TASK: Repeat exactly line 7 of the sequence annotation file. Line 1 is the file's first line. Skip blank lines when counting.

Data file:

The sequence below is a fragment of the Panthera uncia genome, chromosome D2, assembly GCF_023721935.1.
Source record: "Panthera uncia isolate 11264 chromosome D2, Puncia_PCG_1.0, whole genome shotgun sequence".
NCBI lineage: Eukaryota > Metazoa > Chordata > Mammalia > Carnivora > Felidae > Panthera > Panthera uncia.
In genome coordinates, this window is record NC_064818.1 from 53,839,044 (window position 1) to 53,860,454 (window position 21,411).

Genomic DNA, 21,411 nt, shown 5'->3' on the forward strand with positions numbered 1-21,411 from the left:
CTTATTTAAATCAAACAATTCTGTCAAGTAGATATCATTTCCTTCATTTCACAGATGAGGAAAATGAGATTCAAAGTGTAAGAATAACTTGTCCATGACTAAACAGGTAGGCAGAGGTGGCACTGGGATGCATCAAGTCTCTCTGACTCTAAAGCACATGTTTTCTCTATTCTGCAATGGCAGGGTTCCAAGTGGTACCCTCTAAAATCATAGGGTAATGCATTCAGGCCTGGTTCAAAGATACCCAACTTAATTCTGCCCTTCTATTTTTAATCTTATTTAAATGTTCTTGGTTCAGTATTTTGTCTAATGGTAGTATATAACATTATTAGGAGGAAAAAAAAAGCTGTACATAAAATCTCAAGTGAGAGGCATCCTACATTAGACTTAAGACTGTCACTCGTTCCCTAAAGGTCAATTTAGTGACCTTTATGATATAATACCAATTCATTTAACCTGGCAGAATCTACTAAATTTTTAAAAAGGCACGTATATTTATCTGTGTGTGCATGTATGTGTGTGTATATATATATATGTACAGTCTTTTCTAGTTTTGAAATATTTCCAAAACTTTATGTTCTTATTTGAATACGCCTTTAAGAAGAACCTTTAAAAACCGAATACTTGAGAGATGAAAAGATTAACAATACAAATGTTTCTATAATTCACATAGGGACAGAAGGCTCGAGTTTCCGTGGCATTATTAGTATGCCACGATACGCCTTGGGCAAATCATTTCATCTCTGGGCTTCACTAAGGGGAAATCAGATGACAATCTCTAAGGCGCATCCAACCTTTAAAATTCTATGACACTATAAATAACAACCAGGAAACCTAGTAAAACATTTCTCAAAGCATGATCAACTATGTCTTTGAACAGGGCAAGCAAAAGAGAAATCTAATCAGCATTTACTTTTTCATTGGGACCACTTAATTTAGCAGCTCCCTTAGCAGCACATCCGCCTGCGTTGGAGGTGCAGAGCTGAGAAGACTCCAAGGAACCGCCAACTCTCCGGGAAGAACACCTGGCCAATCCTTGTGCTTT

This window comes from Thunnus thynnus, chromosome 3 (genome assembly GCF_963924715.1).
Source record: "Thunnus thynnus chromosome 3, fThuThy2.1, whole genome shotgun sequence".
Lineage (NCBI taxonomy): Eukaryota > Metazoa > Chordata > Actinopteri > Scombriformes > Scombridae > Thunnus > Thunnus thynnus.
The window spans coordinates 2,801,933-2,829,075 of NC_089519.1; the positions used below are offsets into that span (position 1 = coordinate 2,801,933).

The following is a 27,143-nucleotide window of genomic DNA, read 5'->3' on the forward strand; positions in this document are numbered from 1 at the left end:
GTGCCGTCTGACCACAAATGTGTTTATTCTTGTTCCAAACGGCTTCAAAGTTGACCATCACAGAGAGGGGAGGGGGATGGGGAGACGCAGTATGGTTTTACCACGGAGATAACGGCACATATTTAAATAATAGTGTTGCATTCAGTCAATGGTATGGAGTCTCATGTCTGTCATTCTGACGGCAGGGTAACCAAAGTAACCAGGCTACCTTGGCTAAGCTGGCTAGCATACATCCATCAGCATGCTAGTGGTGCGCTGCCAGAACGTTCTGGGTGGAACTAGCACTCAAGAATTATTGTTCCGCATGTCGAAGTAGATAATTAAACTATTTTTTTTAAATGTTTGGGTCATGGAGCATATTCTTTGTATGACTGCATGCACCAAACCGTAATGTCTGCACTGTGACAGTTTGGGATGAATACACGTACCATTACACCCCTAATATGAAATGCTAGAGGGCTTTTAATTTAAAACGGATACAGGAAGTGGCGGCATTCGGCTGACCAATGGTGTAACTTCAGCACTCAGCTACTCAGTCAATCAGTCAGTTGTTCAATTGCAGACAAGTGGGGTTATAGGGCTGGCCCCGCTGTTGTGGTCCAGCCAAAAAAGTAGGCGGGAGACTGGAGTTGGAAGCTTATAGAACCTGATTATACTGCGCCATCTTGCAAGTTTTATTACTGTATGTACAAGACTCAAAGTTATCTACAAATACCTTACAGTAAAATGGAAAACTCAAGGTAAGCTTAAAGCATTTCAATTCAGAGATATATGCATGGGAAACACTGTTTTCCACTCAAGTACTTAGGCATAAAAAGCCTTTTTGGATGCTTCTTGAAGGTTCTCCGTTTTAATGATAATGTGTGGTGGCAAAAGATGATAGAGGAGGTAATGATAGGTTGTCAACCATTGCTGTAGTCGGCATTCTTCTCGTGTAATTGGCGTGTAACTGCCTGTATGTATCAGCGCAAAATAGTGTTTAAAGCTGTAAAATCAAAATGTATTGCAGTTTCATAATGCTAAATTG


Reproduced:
This window comes from Thunnus thynnus, chromosome 3 (genome assembly GCF_963924715.1).